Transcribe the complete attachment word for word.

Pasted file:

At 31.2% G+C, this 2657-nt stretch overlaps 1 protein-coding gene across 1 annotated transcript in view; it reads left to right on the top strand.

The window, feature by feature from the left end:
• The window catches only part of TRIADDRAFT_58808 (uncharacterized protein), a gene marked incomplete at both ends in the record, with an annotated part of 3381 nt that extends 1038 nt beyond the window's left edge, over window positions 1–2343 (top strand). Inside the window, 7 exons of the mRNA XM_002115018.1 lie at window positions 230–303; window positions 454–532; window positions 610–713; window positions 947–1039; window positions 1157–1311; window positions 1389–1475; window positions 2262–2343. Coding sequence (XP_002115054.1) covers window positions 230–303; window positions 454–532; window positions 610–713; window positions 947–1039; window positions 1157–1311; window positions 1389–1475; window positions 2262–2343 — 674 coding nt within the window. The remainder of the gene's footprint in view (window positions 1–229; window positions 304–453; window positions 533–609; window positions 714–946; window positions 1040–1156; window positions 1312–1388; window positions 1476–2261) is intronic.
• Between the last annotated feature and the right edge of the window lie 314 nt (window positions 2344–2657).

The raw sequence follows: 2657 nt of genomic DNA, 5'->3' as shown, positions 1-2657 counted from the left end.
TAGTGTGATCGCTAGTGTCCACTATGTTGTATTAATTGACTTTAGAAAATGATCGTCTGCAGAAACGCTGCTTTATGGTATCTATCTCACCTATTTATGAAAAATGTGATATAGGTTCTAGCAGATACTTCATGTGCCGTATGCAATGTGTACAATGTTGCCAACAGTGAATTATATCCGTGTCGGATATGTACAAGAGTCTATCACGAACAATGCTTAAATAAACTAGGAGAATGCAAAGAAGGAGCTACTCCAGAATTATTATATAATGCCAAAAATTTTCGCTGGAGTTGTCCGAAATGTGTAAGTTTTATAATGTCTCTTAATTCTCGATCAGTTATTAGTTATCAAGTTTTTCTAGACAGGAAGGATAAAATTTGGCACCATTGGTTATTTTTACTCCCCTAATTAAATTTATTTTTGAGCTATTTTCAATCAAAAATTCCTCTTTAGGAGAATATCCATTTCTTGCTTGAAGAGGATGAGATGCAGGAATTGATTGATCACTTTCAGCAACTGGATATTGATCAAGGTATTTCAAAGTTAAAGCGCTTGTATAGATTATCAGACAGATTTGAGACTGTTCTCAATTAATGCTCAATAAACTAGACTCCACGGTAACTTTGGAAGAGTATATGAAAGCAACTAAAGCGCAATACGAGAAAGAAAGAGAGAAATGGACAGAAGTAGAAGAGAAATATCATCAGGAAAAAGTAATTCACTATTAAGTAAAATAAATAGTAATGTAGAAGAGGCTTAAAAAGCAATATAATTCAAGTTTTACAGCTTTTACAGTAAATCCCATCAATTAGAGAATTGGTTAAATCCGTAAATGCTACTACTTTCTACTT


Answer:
At 31.2% G+C, this 2657-nt stretch overlaps 1 protein-coding gene across 1 annotated transcript in view; it reads left to right on the top strand.

The window, feature by feature from the left end:
• The window catches only part of TRIADDRAFT_58808 (uncharacterized protein), a gene marked incomplete at both ends in the record, with an annotated part of 3381 nt that extends 1038 nt beyond the window's left edge, over window positions 1–2343 (top strand). Inside the window, 7 exons of the mRNA XM_002115018.1 lie at window positions 230–303; window positions 454–532; window positions 610–713; window positions 947–1039; window positions 1157–1311; window positions 1389–1475; window positions 2262–2343. Coding sequence (XP_002115054.1) covers window positions 230–303; window positions 454–532; window positions 610–713; window positions 947–1039; window positions 1157–1311; window positions 1389–1475; window positions 2262–2343 — 674 coding nt within the window. The remainder of the gene's footprint in view (window positions 1–229; window positions 304–453; window positions 533–609; window positions 714–946; window positions 1040–1156; window positions 1312–1388; window positions 1476–2261) is intronic.
• Between the last annotated feature and the right edge of the window lie 314 nt (window positions 2344–2657).

The raw sequence follows: 2657 nt of genomic DNA, 5'->3' as shown, positions 1-2657 counted from the left end.
TAGTGTGATCGCTAGTGTCCACTATGTTGTATTAATTGACTTTAGAAAATGATCGTCTGCAGAAACGCTGCTTTATGGTATCTATCTCACCTATTTATGAAAAATGTGATATAGGTTCTAGCAGATACTTCATGTGCCGTATGCAATGTGTACAATGTTGCCAACAGTGAATTATATCCGTGTCGGATATGTACAAGAGTCTATCACGAACAATGCTTAAATAAACTAGGAGAATGCAAAGAAGGAGCTACTCCAGAATTATTATATAATGCCAAAAATTTTCGCTGGAGTTGTCCGAAATGTGTAAGTTTTATAATGTCTCTTAATTCTCGATCAGTTATTAGTTATCAAGTTTTTCTAGACAGGAAGGATAAAATTTGGCACCATTGGTTATTTTTACTCCCCTAATTAAATTTATTTTTGAGCTATTTTCAATCAAAAATTCCTCTTTAGGAGAATATCCATTTCTTGCTTGAAGAGGATGAGATGCAGGAATTGATTGATCACTTTCAGCAACTGGATATTGATCAAGGTATTTCAAAGTTAAAGCGCTTGTATAGATTATCAGACAGATTTGAGACTGTTCTCAATTAATGCTCAATAAACTAGACTCCACGGTAACTTTGGAAGAGTATATGAAAGCAACTAAAGCGCAATACGAGAAAGAAAGAGAGAAATGGACAGAAGTAGAAGAGAAATATCATCAGGAAAAAGTAATTCACTATTAAGTAAAATAAATAGTAATGTAGAAGAGGCTTAAAAAGCAATATAATTCAAGTTTTACAGCTTTTACAGTAAATCCCATCAATTAGAGAATTGGTTAAATCCGTAAATGCTACTACTTTCTACTT